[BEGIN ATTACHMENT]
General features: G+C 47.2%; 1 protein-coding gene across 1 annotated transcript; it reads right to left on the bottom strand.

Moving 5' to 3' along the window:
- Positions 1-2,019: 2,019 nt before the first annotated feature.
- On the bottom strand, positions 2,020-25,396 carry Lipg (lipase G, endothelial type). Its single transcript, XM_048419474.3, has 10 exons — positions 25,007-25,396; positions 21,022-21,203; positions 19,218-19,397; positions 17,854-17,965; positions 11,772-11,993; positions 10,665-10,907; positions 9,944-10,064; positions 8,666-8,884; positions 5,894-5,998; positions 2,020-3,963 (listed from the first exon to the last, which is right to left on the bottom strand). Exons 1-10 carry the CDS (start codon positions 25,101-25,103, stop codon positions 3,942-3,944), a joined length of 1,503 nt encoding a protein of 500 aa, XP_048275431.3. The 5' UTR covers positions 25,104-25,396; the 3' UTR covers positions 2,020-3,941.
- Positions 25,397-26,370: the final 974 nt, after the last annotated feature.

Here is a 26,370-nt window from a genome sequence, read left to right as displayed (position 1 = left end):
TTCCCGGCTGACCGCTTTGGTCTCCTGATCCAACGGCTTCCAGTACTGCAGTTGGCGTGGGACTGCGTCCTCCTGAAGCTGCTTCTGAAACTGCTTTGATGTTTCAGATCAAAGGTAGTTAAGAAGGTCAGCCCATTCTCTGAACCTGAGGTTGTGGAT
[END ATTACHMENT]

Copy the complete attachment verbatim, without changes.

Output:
General features: G+C 47.2%; 1 protein-coding gene across 1 annotated transcript; it reads right to left on the bottom strand.

Moving 5' to 3' along the window:
- Positions 1-2,019: 2,019 nt before the first annotated feature.
- On the bottom strand, positions 2,020-25,396 carry Lipg (lipase G, endothelial type). Its single transcript, XM_048419474.3, has 10 exons — positions 25,007-25,396; positions 21,022-21,203; positions 19,218-19,397; positions 17,854-17,965; positions 11,772-11,993; positions 10,665-10,907; positions 9,944-10,064; positions 8,666-8,884; positions 5,894-5,998; positions 2,020-3,963 (listed from the first exon to the last, which is right to left on the bottom strand). Exons 1-10 carry the CDS (start codon positions 25,101-25,103, stop codon positions 3,942-3,944), a joined length of 1,503 nt encoding a protein of 500 aa, XP_048275431.3. The 5' UTR covers positions 25,104-25,396; the 3' UTR covers positions 2,020-3,941.
- Positions 25,397-26,370: the final 974 nt, after the last annotated feature.

Here is a 26,370-nt window from a genome sequence, read left to right as displayed (position 1 = left end):
TTCCCGGCTGACCGCTTTGGTCTCCTGATCCAACGGCTTCCAGTACTGCAGTTGGCGTGGGACTGCGTCCTCCTGAAGCTGCTTCTGAAACTGCTTTGATGTTTCAGATCAAAGGTAGTTAAGAAGGTCAGCCCATTCTCTGAACCTGAGGTTGTGGAT